|Important||1 - DO NOW - Subject to confirming the importance and the urgency of these tasks, do these tasks now. Prioritize according to their relative urgency.||2 - PLAN TO DO - Critical to success: planning, deciding direction and aims, etc. Plan time-slots and personal space for these tasks.|
|Not Important||3 - REJECT AND EXPLAIN - Scrutinize and probe demands. Help originators to re-assess. Wherever possible reject and avoid these tasks sensitively and immediately.||4 - RESIST AND CEASE - Habitual 'comforters' not true tasks. Non-productive, de-motivational. Minimize or cease altogether. Plan to avoid them.|
It occurs to me that for this tool to be even more effective, I need to have some clear cut criteria as to which activity goes into which quadrant. Nearly every successful organization has a mission statement of some sort. It guides how they appropriate, order, and use their resources. What about a personal mission statement? Can I articulate what my God-given mission in life is? If not, I may have a little trouble deciding which activity or task goes into which quadrant.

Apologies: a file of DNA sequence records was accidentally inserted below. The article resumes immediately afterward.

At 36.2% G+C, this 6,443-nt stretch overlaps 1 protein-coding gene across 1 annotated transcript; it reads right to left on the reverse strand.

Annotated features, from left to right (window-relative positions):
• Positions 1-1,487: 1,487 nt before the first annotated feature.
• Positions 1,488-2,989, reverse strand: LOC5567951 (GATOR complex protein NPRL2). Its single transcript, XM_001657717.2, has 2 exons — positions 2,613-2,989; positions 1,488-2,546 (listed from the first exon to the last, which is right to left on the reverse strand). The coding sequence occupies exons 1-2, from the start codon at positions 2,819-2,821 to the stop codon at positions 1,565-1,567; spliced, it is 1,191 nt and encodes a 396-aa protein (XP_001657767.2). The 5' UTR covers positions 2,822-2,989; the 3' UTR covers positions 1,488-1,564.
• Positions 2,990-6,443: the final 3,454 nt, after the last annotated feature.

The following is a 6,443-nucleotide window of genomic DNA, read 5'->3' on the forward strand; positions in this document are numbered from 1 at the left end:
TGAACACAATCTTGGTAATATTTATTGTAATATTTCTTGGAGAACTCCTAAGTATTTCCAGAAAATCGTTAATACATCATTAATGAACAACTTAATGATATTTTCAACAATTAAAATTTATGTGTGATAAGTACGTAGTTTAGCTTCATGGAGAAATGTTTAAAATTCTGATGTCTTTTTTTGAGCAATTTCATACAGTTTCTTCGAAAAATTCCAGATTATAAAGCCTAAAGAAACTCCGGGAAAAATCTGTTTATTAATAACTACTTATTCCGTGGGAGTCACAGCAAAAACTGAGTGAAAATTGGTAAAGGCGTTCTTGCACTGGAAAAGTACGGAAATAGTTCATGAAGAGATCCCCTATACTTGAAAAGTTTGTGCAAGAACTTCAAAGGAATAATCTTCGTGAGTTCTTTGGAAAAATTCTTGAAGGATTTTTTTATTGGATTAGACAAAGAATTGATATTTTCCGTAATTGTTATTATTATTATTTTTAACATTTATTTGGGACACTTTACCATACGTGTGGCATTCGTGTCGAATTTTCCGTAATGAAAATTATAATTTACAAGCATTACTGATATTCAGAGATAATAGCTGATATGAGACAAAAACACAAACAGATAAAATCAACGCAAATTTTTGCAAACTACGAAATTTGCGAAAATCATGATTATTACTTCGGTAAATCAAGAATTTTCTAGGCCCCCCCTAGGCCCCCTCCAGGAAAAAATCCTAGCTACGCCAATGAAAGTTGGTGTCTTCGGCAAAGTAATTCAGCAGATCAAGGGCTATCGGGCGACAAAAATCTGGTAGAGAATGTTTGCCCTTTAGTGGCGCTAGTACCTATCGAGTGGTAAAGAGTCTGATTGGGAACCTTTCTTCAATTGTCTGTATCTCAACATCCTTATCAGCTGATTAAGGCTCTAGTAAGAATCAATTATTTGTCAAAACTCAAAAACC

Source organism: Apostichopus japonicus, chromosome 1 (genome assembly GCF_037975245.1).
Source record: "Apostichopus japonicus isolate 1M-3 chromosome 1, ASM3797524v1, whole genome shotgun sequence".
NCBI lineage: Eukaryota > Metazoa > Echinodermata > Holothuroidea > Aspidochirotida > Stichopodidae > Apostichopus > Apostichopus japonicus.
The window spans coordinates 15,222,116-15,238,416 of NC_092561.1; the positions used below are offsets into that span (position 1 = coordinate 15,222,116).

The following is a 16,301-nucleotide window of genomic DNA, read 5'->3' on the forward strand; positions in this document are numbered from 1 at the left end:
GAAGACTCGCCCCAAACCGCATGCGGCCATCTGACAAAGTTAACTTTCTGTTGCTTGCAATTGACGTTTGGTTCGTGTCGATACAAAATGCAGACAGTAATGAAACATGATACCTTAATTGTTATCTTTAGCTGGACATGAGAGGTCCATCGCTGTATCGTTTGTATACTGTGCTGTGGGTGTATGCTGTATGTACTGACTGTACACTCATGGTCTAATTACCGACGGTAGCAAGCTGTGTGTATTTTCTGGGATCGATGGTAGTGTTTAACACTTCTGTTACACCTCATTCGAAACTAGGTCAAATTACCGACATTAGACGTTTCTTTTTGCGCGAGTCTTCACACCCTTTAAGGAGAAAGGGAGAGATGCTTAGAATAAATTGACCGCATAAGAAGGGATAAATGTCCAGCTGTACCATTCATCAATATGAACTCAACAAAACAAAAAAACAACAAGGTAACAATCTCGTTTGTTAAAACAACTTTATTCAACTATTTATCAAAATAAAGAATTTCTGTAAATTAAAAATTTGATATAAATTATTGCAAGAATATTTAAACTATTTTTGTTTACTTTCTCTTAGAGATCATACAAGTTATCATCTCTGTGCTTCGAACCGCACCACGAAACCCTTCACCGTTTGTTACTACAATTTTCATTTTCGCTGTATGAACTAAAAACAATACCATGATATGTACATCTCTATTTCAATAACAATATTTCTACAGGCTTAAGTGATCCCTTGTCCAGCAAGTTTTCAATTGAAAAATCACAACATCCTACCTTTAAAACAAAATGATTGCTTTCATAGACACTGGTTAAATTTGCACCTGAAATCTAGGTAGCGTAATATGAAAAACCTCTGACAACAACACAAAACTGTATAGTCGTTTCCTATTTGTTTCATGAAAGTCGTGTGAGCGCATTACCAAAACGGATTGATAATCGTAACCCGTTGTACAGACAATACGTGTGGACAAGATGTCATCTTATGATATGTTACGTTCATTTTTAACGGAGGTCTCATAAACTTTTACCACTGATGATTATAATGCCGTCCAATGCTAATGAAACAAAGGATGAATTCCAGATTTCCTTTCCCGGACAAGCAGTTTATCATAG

Here are some steps that seem to be a logical way of going about it.
1) Have a clear sense of mission. I need to have a clear sense of God's mission. My mission should be to love God and love my neighbor. Any particulars of how I carry out that mission needs to flow from this.
2) Identify the Non-negotiable parts of my time. These are things that come first that I do not sacrifice for something else. Things such as my alone time with God, my family time, etc., these are non-negotiable and come first.
3) Budget and prioritize. Ibudget other resources in my life, such as money. Time is something that I need to budget. The chart above is a good tool for this. I need to place the current demands of my time, and any demands that come up in one of the four quadrants and follow the suggested instructions there.
I pray that I can become a better steward of the time that God has allotted to me.